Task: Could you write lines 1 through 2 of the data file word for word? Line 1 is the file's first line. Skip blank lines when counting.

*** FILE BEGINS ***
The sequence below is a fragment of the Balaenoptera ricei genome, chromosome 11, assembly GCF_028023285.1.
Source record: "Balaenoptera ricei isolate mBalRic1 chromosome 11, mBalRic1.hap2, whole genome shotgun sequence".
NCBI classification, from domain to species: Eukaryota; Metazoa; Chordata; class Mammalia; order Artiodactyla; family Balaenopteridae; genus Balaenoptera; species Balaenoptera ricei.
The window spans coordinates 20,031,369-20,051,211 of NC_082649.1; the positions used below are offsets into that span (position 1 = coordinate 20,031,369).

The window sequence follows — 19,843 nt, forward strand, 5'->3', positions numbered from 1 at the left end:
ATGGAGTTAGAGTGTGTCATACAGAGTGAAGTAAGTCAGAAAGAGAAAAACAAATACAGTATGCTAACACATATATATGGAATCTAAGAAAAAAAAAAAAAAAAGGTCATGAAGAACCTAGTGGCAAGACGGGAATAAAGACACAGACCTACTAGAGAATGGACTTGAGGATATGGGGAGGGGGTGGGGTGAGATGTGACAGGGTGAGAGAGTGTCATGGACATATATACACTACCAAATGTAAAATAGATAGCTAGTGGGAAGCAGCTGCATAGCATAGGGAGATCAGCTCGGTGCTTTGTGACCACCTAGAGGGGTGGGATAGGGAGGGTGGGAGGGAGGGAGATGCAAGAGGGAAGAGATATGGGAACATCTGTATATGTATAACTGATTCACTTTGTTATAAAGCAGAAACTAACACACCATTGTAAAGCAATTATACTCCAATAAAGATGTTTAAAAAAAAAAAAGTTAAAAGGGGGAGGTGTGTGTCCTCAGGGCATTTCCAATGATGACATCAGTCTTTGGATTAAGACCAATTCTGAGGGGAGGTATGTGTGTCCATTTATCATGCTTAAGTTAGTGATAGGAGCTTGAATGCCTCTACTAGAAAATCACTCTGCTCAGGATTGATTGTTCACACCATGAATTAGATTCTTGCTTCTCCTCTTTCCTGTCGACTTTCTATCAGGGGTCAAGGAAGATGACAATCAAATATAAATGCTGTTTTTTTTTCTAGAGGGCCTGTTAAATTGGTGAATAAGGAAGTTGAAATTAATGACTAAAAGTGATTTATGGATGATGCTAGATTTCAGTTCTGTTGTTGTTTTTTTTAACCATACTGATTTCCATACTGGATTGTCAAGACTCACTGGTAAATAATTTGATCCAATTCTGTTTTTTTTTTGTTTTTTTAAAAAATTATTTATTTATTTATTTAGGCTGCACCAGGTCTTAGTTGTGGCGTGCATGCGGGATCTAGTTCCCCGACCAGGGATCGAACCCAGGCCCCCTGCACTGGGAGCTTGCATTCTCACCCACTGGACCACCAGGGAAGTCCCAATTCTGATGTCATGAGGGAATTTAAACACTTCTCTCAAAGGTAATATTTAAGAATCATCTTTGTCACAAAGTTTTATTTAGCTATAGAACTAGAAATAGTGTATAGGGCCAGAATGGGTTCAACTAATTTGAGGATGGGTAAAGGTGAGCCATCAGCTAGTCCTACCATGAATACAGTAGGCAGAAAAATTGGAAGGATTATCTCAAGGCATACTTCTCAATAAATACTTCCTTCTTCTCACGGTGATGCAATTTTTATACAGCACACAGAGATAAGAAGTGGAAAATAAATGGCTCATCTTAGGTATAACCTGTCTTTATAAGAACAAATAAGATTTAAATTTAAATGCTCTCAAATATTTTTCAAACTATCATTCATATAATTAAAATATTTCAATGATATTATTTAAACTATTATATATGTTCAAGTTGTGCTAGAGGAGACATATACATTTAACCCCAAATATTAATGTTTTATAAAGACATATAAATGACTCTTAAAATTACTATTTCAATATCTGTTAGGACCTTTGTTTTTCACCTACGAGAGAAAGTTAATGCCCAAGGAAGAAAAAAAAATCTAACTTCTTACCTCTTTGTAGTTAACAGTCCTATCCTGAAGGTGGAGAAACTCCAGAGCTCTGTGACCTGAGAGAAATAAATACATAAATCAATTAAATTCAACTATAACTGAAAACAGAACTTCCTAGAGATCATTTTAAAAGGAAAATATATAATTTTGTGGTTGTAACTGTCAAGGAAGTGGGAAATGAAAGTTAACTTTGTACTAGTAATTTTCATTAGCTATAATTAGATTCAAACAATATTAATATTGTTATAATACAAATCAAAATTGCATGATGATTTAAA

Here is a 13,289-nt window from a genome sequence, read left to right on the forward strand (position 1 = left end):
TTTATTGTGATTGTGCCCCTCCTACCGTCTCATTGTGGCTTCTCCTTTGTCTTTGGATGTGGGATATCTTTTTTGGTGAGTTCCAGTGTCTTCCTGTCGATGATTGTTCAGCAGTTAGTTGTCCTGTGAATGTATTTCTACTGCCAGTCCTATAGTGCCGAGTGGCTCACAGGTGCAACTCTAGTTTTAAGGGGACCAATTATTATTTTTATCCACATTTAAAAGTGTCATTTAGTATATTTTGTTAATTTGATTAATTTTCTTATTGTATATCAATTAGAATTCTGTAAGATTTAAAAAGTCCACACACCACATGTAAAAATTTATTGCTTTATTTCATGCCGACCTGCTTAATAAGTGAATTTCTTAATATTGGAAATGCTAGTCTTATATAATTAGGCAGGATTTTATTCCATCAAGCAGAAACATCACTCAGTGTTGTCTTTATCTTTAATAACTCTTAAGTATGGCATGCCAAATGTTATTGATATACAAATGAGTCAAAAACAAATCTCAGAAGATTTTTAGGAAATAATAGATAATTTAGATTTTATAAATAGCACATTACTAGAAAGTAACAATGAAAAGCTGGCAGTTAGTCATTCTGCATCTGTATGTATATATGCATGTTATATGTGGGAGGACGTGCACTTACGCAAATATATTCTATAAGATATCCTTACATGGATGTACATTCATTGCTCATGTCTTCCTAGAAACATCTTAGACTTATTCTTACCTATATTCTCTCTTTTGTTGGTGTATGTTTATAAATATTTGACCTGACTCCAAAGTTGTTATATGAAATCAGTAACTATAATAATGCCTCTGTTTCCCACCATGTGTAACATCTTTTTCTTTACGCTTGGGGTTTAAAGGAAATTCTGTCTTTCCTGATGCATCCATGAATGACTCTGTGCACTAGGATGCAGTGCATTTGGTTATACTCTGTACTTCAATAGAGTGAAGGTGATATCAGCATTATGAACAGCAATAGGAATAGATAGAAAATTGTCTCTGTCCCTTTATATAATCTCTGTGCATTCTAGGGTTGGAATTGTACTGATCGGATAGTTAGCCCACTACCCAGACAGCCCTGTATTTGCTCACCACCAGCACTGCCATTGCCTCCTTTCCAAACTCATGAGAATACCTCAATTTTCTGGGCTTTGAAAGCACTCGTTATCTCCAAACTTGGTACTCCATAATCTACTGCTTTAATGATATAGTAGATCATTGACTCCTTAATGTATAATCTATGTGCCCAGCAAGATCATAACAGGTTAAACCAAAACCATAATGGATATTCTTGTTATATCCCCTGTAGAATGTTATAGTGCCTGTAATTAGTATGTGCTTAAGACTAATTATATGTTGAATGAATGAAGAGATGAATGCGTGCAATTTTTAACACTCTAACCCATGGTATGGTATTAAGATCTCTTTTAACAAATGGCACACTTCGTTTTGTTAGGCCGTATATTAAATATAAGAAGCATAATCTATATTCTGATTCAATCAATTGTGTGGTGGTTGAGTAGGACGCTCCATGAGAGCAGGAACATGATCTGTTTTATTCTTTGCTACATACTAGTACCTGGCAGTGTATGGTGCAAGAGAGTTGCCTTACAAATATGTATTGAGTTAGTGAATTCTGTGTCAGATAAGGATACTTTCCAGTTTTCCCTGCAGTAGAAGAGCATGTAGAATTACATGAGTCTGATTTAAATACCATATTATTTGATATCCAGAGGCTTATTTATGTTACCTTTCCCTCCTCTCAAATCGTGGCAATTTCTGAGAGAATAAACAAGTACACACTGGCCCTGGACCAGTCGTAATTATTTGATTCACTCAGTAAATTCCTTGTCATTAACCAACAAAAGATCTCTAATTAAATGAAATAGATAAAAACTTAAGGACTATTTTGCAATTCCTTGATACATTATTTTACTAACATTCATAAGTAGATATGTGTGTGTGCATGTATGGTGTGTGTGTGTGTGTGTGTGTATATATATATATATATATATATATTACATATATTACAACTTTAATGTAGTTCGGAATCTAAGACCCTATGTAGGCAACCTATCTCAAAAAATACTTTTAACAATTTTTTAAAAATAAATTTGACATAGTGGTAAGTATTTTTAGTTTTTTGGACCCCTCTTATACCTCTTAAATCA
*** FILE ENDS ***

The sequence below is a fragment of the Balaenoptera ricei genome, chromosome 11, assembly GCF_028023285.1.
Source record: "Balaenoptera ricei isolate mBalRic1 chromosome 11, mBalRic1.hap2, whole genome shotgun sequence".